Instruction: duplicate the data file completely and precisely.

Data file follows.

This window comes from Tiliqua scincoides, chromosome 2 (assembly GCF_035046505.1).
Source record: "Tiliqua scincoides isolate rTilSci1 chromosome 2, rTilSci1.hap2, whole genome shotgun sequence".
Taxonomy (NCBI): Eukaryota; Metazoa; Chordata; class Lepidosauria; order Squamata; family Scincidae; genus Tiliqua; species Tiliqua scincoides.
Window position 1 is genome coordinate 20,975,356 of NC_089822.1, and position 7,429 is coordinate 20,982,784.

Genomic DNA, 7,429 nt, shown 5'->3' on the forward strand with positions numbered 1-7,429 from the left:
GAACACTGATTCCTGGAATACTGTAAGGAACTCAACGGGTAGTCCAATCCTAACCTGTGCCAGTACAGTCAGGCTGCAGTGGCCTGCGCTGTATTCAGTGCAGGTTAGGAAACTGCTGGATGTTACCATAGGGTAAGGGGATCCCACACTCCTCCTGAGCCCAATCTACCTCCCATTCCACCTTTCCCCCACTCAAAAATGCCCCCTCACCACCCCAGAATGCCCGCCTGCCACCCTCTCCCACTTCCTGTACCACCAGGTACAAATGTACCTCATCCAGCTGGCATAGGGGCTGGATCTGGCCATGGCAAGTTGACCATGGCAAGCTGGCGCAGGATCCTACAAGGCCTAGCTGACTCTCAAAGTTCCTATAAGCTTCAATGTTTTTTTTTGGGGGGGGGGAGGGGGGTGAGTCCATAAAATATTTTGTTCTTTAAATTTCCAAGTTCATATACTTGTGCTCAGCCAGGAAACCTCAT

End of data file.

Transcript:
This window comes from Tiliqua scincoides, chromosome 2 (assembly GCF_035046505.1).
Source record: "Tiliqua scincoides isolate rTilSci1 chromosome 2, rTilSci1.hap2, whole genome shotgun sequence".
Taxonomy (NCBI): Eukaryota; Metazoa; Chordata; class Lepidosauria; order Squamata; family Scincidae; genus Tiliqua; species Tiliqua scincoides.
Window position 1 is genome coordinate 20,975,356 of NC_089822.1, and position 7,429 is coordinate 20,982,784.

Genomic DNA, 7,429 nt, shown 5'->3' on the forward strand with positions numbered 1-7,429 from the left:
GAACACTGATTCCTGGAATACTGTAAGGAACTCAACGGGTAGTCCAATCCTAACCTGTGCCAGTACAGTCAGGCTGCAGTGGCCTGCGCTGTATTCAGTGCAGGTTAGGAAACTGCTGGATGTTACCATAGGGTAAGGGGATCCCACACTCCTCCTGAGCCCAATCTACCTCCCATTCCACCTTTCCCCCACTCAAAAATGCCCCCTCACCACCCCAGAATGCCCGCCTGCCACCCTCTCCCACTTCCTGTACCACCAGGTACAAATGTACCTCATCCAGCTGGCATAGGGGCTGGATCTGGCCATGGCAAGTTGACCATGGCAAGCTGGCGCAGGATCCTACAAGGCCTAGCTGACTCTCAAAGTTCCTATAAGCTTCAATGTTTTTTTTTGGGGGGGGGGAGGGGGGTGAGTCCATAAAATATTTTGTTCTTTAAATTTCCAAGTTCATATACTTGTGCTCAGCCAGGAAACCTCAT